We sat watching some trashy American crime drama (dubbed, of course, making it that much worse), waiting for the inevitable. It was my last night in Florence.
Tomorrow I would get on an early flight back to the United States – leaving just as easily as I had arrived. I gazed over at my Italian host mother, Rebecca.
Over the course of the last four months we had become family. We ate together, talked over the breakfast table, watched Italian soap operas – nothing extravagant. With us, it was normal, everyday life. It was strange, though. Despite my only semi-fluent Italian skills, I felt like she understood me better than a lot of people.
During my first few days in Florence, I told Rebecca how nervous I was to start my internship at a Florence museum. I would have to do a job interview completely in Italian on my first day.
Rebecca looked at me with one of those looks. I swear it’s a look only Italian women can give you – like they’re reading every thought in your head (and they usually are). She said, “You must be a Cancer. You’re quiet, but determined.” Bingo.
“You know how I knew it was right?” she responded. “Because I’ve experienced enough things in life to know when something’s right and when something’s wrong.
Also during those first few days, Rebecca and I started a ritual that we would continue for the whole four months I was there.
Every morning, after Claudio (Rebecca’s wonderful husband) had left for work, we would cross over the Ponte alla Grazie and hike into the hills surrounding Florence.
While these hikes were initially intended to get Rebecca in shape, they quickly became our little girl talk times. They were my informal Italian instruction, and Rebecca’s chance to give me mini life lessons from her, erm, colorful past.
That’s where I learned that she and Claudio had married after knowing each other for two months – which, incidentally, was three months before I had arrived.
You want to talk about taking risks, talk to these two. We also talked about books, languages, traveling, men, etc. One day she told me that she had only received her high school education. It took me by surprise, mostly because she seemed so worldly, so knowledgeable.
She said, “Ann, the important thing about education is that you never stop learning. Never stop questioning. If you do that, that makes you way smarter than most people with college degrees.”
You Just Know When Something is Right
On one of our walks, I finally worked up the courage to ask how she and Claudio met. I don’t know why I was nervous.
I think I was most nervous about the response I would get. It seemed so strange to me that two people would decide to get married after only two months. “You know how I knew it was right?” she responded. “Because I’ve experienced enough things in life to know when something’s right and when something’s wrong.
I’ve traveled to lots of different places, and I’ve met lots of different people. And I’ve failed a lot, too. But all of that was necessary so that I would know when things were right.” You have to admit, the woman’s good.
Rebecca led me out of the door of the apartment.
She stopped before closing the door. “Don’t you even think about crying,” she ordered in that frank, brusque sort of way – something I had really grown to love about her.
We made our way to Piazza Santa Croce to wait for a taxi I was hoping would not come. Rebecca, in one of her rare moments of tenderness, put her arm around me. “Piccola, remember all the wonderful things we did together – our walks, our talks. They’re beautiful memories, and they’ll bring you back to Italy someday.”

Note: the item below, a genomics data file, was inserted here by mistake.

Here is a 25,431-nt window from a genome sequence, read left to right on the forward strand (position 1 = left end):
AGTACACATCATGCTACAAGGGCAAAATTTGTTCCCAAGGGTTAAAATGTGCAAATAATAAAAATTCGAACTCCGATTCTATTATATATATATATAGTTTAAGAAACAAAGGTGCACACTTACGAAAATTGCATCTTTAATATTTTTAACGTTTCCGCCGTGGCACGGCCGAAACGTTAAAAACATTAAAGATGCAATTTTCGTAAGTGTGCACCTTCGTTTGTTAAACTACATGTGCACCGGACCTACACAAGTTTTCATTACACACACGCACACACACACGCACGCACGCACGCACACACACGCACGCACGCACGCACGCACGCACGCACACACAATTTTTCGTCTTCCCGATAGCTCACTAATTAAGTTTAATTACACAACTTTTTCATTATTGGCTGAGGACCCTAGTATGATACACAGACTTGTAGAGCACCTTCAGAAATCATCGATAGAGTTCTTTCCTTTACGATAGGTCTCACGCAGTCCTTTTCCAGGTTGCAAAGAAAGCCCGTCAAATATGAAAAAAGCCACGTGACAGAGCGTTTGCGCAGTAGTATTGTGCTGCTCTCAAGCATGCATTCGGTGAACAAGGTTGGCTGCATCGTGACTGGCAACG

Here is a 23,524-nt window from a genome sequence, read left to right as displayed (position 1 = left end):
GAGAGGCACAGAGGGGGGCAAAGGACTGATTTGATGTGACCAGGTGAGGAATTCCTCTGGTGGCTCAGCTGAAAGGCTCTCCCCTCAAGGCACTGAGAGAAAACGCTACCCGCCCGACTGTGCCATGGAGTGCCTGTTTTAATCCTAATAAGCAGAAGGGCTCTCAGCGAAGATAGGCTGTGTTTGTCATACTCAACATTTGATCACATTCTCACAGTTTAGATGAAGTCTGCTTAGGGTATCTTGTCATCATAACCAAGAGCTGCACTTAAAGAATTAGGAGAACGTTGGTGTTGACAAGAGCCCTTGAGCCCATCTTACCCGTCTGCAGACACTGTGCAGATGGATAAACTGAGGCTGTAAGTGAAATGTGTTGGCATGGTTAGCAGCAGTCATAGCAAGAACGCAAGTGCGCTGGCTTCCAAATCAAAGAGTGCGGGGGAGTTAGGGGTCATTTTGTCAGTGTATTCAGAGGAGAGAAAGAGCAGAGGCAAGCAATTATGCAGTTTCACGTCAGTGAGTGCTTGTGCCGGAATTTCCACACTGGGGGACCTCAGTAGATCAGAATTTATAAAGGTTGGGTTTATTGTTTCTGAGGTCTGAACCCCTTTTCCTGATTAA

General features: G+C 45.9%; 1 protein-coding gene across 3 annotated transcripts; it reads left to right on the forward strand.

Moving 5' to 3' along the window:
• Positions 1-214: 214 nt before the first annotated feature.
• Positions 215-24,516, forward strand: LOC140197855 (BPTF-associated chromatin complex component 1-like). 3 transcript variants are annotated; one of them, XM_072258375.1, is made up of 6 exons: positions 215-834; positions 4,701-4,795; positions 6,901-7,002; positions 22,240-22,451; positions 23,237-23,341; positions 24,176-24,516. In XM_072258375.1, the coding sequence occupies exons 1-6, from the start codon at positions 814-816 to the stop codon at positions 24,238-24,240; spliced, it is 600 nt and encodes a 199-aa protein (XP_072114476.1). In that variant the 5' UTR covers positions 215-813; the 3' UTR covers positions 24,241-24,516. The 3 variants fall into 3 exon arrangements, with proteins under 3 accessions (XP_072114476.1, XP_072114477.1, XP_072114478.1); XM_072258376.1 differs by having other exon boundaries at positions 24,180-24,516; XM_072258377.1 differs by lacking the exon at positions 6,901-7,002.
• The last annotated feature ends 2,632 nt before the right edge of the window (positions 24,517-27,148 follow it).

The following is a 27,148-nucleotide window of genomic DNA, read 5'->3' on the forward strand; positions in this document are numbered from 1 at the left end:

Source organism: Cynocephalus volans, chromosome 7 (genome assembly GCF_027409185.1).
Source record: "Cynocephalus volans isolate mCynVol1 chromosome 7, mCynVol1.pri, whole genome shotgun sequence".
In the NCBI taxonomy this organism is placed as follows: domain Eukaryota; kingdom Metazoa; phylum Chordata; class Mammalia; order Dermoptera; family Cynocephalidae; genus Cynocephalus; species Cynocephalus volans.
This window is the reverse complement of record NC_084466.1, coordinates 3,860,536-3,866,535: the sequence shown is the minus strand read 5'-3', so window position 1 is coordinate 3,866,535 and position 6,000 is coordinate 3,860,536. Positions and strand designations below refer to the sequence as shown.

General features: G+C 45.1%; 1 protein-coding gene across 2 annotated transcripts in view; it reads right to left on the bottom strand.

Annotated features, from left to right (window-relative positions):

This morning I wake up to my cell phone alarm vibrating on the nightstand next to me.
Still only half-awake I stumble onto the terrace to admire the scenery. Over the burnt orange roof of the house, I can see the hillside town of Porto Maurizio.
It’s always an incredible view, but at this time of day it’s even better – the yellow plaster practically glows in the morning sunlight.
The sea glistens in the distance, and I know I’m lucky for a lot of reasons. There is really no reason why I should be living in Italy this summer.
A series of lucky coincidences brought me back to this country that I love, but I know there’s more to it than that. As I come in from the terrace, a pile of letters on the desk catches my eye.
They are months’ worth of correspondence from Rebecca, a careful record of the year that has passed since the last time we saw each other.
One Year Later
I look at myself in the mirror.
A lot has changed over the past year – or maybe it’s just me. Upon my return to the United States, I made a lot of changes in my life.
I broke up with my long-term boyfriend. I started being a lot more honest with myself, and with others. And for the first time in my life, I gave up on having a plan.
I guess I hadn’t realized how little I knew about myself until I met someone who was completely sure of who she was. In that little apartment in Florence, I met a woman who taught me what it is to be in love with life, with a man, with myself.
I made a friend who showed me it was OK to take a risk, to follow my gut, to get hurt. I look back at the pile of letters. I know it’s her words that gave me the drive to come back to Italy this summer.
I know it’s my time with her that is pushing me forward, urging me to travel more and encounter new experiences. I don’t think she’ll ever fully understand the impact she’s had on my life – it’s something I can barely express in English, let alone in Italian.
But I’ll be seeing Rebecca again in just a few short weeks, and I have a feeling she’ll know. She’ll give me one of those looks, and she’ll know just know – that I’m a little stronger, a little braver.
And maybe that’s all that it takes. Maybe those are the only words I need.